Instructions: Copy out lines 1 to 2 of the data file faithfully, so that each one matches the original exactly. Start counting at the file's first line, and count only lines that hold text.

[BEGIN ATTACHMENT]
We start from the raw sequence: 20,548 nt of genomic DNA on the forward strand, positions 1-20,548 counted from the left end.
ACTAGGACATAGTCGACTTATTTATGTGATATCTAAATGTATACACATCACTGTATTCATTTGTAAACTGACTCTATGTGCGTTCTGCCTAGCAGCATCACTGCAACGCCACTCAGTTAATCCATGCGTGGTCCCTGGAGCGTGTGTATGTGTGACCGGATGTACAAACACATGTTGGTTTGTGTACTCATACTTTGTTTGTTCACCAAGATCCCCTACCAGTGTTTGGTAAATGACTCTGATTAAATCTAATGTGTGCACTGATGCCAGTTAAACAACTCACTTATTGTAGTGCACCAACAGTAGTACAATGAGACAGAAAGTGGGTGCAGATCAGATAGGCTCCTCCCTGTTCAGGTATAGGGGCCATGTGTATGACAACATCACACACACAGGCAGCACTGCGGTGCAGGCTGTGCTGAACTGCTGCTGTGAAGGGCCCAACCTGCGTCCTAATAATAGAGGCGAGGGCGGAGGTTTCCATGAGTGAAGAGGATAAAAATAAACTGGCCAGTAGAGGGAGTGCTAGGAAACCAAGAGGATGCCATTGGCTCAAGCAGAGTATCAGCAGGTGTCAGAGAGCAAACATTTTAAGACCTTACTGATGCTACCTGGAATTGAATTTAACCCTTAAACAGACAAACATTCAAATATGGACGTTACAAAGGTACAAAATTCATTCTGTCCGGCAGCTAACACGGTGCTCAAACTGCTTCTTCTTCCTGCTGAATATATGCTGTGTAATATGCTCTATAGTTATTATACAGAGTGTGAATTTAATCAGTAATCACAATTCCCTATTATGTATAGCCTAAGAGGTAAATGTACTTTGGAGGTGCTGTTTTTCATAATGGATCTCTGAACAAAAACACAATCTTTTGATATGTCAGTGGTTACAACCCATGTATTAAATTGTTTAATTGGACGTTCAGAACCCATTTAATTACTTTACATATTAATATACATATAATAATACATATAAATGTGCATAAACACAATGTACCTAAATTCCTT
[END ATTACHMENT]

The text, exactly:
We start from the raw sequence: 20,548 nt of genomic DNA on the forward strand, positions 1-20,548 counted from the left end.
ACTAGGACATAGTCGACTTATTTATGTGATATCTAAATGTATACACATCACTGTATTCATTTGTAAACTGACTCTATGTGCGTTCTGCCTAGCAGCATCACTGCAACGCCACTCAGTTAATCCATGCGTGGTCCCTGGAGCGTGTGTATGTGTGACCGGATGTACAAACACATGTTGGTTTGTGTACTCATACTTTGTTTGTTCACCAAGATCCCCTACCAGTGTTTGGTAAATGACTCTGATTAAATCTAATGTGTGCACTGATGCCAGTTAAACAACTCACTTATTGTAGTGCACCAACAGTAGTACAATGAGACAGAAAGTGGGTGCAGATCAGATAGGCTCCTCCCTGTTCAGGTATAGGGGCCATGTGTATGACAACATCACACACACAGGCAGCACTGCGGTGCAGGCTGTGCTGAACTGCTGCTGTGAAGGGCCCAACCTGCGTCCTAATAATAGAGGCGAGGGCGGAGGTTTCCATGAGTGAAGAGGATAAAAATAAACTGGCCAGTAGAGGGAGTGCTAGGAAACCAAGAGGATGCCATTGGCTCAAGCAGAGTATCAGCAGGTGTCAGAGAGCAAACATTTTAAGACCTTACTGATGCTACCTGGAATTGAATTTAACCCTTAAACAGACAAACATTCAAATATGGACGTTACAAAGGTACAAAATTCATTCTGTCCGGCAGCTAACACGGTGCTCAAACTGCTTCTTCTTCCTGCTGAATATATGCTGTGTAATATGCTCTATAGTTATTATACAGAGTGTGAATTTAATCAGTAATCACAATTCCCTATTATGTATAGCCTAAGAGGTAAATGTACTTTGGAGGTGCTGTTTTTCATAATGGATCTCTGAACAAAAACACAATCTTTTGATATGTCAGTGGTTACAACCCATGTATTAAATTGTTTAATTGGACGTTCAGAACCCATTTAATTACTTTACATATTAATATACATATAATAATACATATAAATGTGCATAAACACAATGTACCTAAATTCCTT